It is difficult to measure the phase difference between modulated signals. If the signals are sinusoidal, such as TOI, the method described with respect to FIGS. 1-3 will be sufficient to create a phase relationship by measuring the individual tones. If the modulated signal is complex, such as CDMA, it is not possible to measure the phase of the signals using a VNA. It is possible that a CW modulation can be applied to create the phase reference, then the modulation changed to the complex format, but experiments indicated that there may be a phase shift when changing modulation formats.
FIG. 4 shows one system and method for measuring the phase difference between modulated signals by combining modulated differential outputs 401, from circuit 40, such as by using power splitter 422, and sending the combined signal to spectrum analyzer 423, or to another measuring receiver.
Circuit 40, in one embodiment, uses these ESGs 41, 42, and 43. ESGs 41 and 42 operate as discussed above for ESGs 11 and 12, respectively, and ESG 43, which is modulated in the same manner as is ESG 41 on its inputs 403-1. Thus, since arbitrary generator 421 provides the same signal to vector modulators 402-1 and 402-3, the modulation envelope of outputs 411 and 413 is identical, and only the phase of the carrier is affected. Control circuit 424 works in conjunction with spectrum analyzer 423 to change the controllable DC I and Q inputs 403-2 to ESG 42.
The phase offset between outputs 411 and 413 is programmed over its range of values, and the programmed value for the minimum amplitude is mapped to 180°. For this value, and for the correction derived by the system and method shown in FIGS. 1 through 3, any value of phase may be obtained.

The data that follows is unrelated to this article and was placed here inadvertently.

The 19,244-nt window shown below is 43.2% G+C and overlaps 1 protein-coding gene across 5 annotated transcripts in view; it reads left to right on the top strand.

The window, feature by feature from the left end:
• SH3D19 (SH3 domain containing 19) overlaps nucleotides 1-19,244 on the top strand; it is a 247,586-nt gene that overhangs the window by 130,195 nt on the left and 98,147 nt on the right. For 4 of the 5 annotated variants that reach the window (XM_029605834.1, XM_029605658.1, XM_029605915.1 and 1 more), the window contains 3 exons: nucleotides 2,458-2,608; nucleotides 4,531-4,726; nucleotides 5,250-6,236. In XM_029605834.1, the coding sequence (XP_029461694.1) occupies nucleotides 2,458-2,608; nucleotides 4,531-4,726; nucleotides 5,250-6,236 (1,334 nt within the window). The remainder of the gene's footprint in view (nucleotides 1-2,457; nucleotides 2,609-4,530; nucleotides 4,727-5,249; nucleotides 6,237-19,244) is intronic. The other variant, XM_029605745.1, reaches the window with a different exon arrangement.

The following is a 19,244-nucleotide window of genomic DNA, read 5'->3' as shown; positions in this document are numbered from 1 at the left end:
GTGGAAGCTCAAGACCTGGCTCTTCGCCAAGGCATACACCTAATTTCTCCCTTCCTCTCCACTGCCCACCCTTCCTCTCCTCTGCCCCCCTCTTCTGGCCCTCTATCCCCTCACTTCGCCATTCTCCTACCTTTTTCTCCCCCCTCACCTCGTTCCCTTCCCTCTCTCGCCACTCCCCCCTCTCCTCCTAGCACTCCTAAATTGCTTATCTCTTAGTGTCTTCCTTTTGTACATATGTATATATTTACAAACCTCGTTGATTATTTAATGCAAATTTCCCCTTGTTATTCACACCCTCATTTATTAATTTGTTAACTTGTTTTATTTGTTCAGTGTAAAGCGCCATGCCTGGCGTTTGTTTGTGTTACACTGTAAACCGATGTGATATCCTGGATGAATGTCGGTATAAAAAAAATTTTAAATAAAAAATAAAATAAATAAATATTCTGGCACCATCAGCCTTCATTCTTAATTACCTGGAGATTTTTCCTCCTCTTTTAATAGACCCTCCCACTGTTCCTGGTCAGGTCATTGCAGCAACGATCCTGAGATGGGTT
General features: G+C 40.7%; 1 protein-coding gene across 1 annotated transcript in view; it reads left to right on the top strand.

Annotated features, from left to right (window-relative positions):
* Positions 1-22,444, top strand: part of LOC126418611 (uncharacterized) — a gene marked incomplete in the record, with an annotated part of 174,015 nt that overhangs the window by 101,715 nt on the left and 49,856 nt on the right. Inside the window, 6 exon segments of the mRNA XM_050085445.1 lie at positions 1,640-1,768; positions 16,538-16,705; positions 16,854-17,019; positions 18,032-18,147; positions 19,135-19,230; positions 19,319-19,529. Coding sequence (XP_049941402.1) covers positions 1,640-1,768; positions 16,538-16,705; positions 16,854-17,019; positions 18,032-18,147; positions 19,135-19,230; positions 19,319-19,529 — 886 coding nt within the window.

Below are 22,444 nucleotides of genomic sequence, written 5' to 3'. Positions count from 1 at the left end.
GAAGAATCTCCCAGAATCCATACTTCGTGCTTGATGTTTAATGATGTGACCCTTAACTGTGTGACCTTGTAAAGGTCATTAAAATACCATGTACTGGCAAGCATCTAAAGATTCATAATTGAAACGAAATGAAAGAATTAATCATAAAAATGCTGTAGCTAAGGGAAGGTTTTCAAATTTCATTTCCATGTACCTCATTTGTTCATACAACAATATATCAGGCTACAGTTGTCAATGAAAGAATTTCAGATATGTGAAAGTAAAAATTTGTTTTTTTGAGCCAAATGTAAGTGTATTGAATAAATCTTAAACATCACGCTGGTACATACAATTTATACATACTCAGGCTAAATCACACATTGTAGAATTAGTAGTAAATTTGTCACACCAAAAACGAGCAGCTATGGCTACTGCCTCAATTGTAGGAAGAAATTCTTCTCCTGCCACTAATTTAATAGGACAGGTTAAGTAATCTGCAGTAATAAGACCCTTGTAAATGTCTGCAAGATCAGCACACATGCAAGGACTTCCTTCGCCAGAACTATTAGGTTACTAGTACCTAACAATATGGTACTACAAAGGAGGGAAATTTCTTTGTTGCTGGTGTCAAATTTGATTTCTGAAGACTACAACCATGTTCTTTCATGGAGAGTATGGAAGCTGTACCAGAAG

FIG. 5 shows that it is possible to find other key points from the amplitude plot, with the next most obvious being the maximum point, where the phase is mapped to 0. However, the sensitivity at the 180° point is largest. FIG. 5 shows an uncorrected plot 501 of amplitude versus phase setting, and an ideal amplitude versus phase setting plot 502 using the dB scale as combined amplitude versus phase setting. Plot 503 shows the dB difference between plot 502 and plot 501 using the right dB scale. If the multiple inputs of the balanced signal were perfectly aligned as to amplitude but 180° out of phase, the combined signal would be essentially zero. If the signals were exactly in phase, they would be double in amplitude. If the phase difference were perfectly set at each desired phase, the vector difference between the plots would be zero, thus no signal.